(Host) These past few weeks have been exciting for women in sports, and commentator Cheryl Hanna shares some thoughts about what all the hype might mean.
(Hanna) It was a thrill to watch Sarah Fisher start up her engines at the Indianapolis 500 recently. Women have been racing in the event for 26 years now, but still, there’s just something special about knowing she’s on the track.
Now, golf has been slower than race car driving to accept women into its ranks – so when Annika Sorenstam became the first woman to tee-off in the Colonial Men’s Golf Tournament, many marked it as a major event.
And we could see our own battle of sexes here in Vermont soon. The Burlington Free Press recently reported that there’s nothing to stop women from playing in the Vermont Amateur golf tournament this year. It suggested that someone like Libby Smith – the Essex Junction golf star who’s played against boys in both high school and at UVM – could be the first woman to enter that tournament. Smith says she’s not likely to do so this year. But she’s welcome to.
I’ve been thinking a lot lately about what it means to see women compete against their brothers on tracks and courses that, in the not too distant past, were “men only.” Some say what Sorenstam and Fisher and other women want is the right to play – to have a guaranteed spot in the line up, even if they’re not as good as the men. And a lot of players are tee’d off by that idea, so to speak. But that’s not it at all.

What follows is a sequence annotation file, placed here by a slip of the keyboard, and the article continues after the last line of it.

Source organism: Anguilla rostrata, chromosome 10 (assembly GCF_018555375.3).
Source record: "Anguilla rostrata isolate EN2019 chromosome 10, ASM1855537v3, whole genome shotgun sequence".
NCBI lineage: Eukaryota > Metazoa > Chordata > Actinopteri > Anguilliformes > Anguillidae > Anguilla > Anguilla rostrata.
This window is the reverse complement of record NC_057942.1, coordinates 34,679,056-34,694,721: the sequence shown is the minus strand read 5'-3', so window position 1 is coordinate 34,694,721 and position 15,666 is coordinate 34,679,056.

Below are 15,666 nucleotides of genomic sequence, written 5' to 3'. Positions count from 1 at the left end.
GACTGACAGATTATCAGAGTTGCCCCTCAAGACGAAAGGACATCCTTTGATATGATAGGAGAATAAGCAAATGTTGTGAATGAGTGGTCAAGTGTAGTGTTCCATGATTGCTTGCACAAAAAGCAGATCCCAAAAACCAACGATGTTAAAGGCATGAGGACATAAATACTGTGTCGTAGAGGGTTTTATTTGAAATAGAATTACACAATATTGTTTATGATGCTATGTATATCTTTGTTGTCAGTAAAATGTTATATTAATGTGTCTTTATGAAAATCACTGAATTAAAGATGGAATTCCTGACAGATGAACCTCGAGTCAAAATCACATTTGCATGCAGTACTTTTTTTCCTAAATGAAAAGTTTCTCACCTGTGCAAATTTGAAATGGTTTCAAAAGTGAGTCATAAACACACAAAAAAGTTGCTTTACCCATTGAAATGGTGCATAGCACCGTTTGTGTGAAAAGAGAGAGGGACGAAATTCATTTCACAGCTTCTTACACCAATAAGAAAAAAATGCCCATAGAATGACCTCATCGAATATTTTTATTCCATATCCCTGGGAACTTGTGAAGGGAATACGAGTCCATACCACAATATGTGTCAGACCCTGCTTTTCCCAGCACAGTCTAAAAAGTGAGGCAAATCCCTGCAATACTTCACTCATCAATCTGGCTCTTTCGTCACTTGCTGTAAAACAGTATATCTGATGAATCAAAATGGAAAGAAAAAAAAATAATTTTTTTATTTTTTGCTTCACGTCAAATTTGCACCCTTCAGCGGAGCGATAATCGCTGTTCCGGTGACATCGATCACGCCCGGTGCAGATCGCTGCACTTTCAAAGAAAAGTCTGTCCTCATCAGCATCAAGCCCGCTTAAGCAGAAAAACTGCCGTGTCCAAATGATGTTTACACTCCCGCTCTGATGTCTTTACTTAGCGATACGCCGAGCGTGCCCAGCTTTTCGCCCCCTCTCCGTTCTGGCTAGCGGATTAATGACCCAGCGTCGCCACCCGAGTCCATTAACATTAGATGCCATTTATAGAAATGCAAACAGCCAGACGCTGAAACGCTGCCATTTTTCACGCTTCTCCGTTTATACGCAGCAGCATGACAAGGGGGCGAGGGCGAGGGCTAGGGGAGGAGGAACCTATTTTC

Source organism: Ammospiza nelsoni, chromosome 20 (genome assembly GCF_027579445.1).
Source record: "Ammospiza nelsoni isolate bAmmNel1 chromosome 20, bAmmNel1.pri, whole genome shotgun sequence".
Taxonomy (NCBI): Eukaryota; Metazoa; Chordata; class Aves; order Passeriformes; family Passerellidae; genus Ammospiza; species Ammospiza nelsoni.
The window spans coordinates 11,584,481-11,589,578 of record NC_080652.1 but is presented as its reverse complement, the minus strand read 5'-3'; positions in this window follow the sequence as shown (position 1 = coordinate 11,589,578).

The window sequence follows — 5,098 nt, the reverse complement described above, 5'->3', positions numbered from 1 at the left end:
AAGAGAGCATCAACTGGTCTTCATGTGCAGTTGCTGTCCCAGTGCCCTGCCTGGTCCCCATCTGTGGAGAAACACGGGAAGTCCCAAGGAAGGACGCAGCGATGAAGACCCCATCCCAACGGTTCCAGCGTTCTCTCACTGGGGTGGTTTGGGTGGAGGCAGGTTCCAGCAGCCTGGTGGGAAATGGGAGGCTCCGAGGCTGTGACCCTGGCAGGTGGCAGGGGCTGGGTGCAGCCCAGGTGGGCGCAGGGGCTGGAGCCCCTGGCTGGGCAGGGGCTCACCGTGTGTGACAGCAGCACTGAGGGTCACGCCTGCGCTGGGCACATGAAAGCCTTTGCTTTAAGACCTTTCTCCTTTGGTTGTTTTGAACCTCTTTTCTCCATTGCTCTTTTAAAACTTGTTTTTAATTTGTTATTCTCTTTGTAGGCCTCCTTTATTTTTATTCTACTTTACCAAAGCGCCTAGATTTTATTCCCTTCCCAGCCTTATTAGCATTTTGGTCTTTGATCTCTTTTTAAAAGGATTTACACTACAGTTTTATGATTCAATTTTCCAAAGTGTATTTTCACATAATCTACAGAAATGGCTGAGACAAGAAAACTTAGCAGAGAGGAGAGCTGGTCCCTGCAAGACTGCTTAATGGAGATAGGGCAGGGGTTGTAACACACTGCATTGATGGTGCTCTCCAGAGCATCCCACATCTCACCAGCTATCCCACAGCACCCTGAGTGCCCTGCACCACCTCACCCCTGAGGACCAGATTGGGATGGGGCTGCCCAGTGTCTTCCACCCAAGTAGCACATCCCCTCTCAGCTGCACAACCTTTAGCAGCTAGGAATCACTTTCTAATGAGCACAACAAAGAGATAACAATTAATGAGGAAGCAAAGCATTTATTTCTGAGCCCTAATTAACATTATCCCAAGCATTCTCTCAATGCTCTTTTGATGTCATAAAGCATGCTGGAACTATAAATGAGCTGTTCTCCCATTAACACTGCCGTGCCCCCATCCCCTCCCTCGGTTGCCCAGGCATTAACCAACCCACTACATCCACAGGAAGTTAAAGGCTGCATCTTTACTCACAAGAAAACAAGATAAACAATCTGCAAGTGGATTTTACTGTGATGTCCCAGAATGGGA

It’s about the “Right to Try.” The Right to Try is a phrase I first came across in a 1983 Missouri case in which Nicole Force wanted to try out for the boy’s eighth grade football team. Nicole certainly had no entitlement to a starting position, but that wasn’t what she wanted. Judge Roberts held, “She seeks simply a chance, like her male counterparts, to display those abilities. She asks, in short, only the right to try. I do not suggest that there is any such thing as a constitutional right to try. But the idea that one should be allowed to try – to succeed or fail as one’s abilities and fortunes may dictate, but in the process at least to profit by those things which are learned by trying – is a concept deeply engrained in our way of thinking.”
I just love that quote because it sums up what sports, and indeed, what life, is really all about. I’d love to see Libby Smith play the Vermont Amateur – not to prove anything, or even to win, but to do so just because she can. As Jim Basset, the executive director of the Vermont Golf Association is quoted as saying, “There’s nothing in our rules that says she can’t try.”
This is Cheryl Hanna.
Cheryl Hanna is a professor at Vermont Law School in South Royalton, Vermont.